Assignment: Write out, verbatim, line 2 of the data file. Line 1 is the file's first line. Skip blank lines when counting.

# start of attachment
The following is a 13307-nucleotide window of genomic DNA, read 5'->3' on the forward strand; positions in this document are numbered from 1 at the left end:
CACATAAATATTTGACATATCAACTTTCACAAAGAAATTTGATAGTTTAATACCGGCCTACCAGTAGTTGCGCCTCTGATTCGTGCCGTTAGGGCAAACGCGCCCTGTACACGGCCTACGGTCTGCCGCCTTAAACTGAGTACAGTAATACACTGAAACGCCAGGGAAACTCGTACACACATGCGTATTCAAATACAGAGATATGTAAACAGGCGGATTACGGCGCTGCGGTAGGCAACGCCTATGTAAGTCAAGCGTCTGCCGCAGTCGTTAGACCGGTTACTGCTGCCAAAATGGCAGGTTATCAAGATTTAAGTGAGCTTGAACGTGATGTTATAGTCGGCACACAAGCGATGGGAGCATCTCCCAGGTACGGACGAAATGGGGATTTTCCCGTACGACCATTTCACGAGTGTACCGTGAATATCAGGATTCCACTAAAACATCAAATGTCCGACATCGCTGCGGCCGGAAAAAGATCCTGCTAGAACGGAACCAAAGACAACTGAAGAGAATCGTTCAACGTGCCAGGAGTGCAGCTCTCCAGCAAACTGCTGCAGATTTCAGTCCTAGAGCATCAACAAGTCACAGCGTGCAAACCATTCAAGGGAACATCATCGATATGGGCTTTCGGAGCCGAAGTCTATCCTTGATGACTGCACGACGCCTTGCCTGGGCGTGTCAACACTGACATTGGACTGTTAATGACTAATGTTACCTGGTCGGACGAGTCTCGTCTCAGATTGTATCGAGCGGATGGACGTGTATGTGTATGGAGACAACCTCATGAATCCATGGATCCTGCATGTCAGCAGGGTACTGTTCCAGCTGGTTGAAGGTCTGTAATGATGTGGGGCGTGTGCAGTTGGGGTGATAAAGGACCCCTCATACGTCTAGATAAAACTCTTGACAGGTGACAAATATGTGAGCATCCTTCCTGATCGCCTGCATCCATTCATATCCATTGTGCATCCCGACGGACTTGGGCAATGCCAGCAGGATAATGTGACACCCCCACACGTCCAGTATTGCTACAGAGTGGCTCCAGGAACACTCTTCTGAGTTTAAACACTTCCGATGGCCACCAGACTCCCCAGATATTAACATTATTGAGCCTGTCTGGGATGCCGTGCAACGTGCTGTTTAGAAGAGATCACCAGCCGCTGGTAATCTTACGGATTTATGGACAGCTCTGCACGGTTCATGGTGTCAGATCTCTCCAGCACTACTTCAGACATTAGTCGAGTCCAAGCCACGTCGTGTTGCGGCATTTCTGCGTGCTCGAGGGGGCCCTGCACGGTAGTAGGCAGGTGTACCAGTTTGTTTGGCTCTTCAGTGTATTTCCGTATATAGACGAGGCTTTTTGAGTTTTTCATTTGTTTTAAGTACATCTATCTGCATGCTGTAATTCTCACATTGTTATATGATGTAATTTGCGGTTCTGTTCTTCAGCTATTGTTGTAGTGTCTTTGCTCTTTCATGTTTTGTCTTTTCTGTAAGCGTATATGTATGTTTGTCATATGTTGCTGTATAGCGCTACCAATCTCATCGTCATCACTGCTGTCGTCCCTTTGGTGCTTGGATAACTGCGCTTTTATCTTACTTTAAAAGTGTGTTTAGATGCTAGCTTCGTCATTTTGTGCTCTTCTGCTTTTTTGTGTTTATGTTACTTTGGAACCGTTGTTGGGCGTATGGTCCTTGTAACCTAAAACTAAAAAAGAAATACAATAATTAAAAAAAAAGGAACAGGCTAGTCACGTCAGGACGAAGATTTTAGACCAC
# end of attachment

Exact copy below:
CACATAAATATTTGACATATCAACTTTCACAAAGAAATTTGATAGTTTAATACCGGCCTACCAGTAGTTGCGCCTCTGATTCGTGCCGTTAGGGCAAACGCGCCCTGTACACGGCCTACGGTCTGCCGCCTTAAACTGAGTACAGTAATACACTGAAACGCCAGGGAAACTCGTACACACATGCGTATTCAAATACAGAGATATGTAAACAGGCGGATTACGGCGCTGCGGTAGGCAACGCCTATGTAAGTCAAGCGTCTGCCGCAGTCGTTAGACCGGTTACTGCTGCCAAAATGGCAGGTTATCAAGATTTAAGTGAGCTTGAACGTGATGTTATAGTCGGCACACAAGCGATGGGAGCATCTCCCAGGTACGGACGAAATGGGGATTTTCCCGTACGACCATTTCACGAGTGTACCGTGAATATCAGGATTCCACTAAAACATCAAATGTCCGACATCGCTGCGGCCGGAAAAAGATCCTGCTAGAACGGAACCAAAGACAACTGAAGAGAATCGTTCAACGTGCCAGGAGTGCAGCTCTCCAGCAAACTGCTGCAGATTTCAGTCCTAGAGCATCAACAAGTCACAGCGTGCAAACCATTCAAGGGAACATCATCGATATGGGCTTTCGGAGCCGAAGTCTATCCTTGATGACTGCACGACGCCTTGCCTGGGCGTGTCAACACTGACATTGGACTGTTAATGACTAATGTTACCTGGTCGGACGAGTCTCGTCTCAGATTGTATCGAGCGGATGGACGTGTATGTGTATGGAGACAACCTCATGAATCCATGGATCCTGCATGTCAGCAGGGTACTGTTCCAGCTGGTTGAAGGTCTGTAATGATGTGGGGCGTGTGCAGTTGGGGTGATAAAGGACCCCTCATACGTCTAGATAAAACTCTTGACAGGTGACAAATATGTGAGCATCCTTCCTGATCGCCTGCATCCATTCATATCCATTGTGCATCCCGACGGACTTGGGCAATGCCAGCAGGATAATGTGACACCCCCACACGTCCAGTATTGCTACAGAGTGGCTCCAGGAACACTCTTCTGAGTTTAAACACTTCCGATGGCCACCAGACTCCCCAGATATTAACATTATTGAGCCTGTCTGGGATGCCGTGCAACGTGCTGTTTAGAAGAGATCACCAGCCGCTGGTAATCTTACGGATTTATGGACAGCTCTGCACGGTTCATGGTGTCAGATCTCTCCAGCACTACTTCAGACATTAGTCGAGTCCAAGCCACGTCGTGTTGCGGCATTTCTGCGTGCTCGAGGGGGCCCTGCACGGTAGTAGGCAGGTGTACCAGTTTGTTTGGCTCTTCAGTGTATTTCCGTATATAGACGAGGCTTTTTGAGTTTTTCATTTGTTTTAAGTACATCTATCTGCATGCTGTAATTCTCACATTGTTATATGATGTAATTTGCGGTTCTGTTCTTCAGCTATTGTTGTAGTGTCTTTGCTCTTTCATGTTTTGTCTTTTCTGTAAGCGTATATGTATGTTTGTCATATGTTGCTGTATAGCGCTACCAATCTCATCGTCATCACTGCTGTCGTCCCTTTGGTGCTTGGATAACTGCGCTTTTATCTTACTTTAAAAGTGTGTTTAGATGCTAGCTTCGTCATTTTGTGCTCTTCTGCTTTTTTGTGTTTATGTTACTTTGGAACCGTTGTTGGGCGTATGGTCCTTGTAACCTAAAACTAAAAAAGAAATACAATAATTAAAAAAAAAGGAACAGGCTAGTCACGTCAGGACGAAGATTTTAGACCAC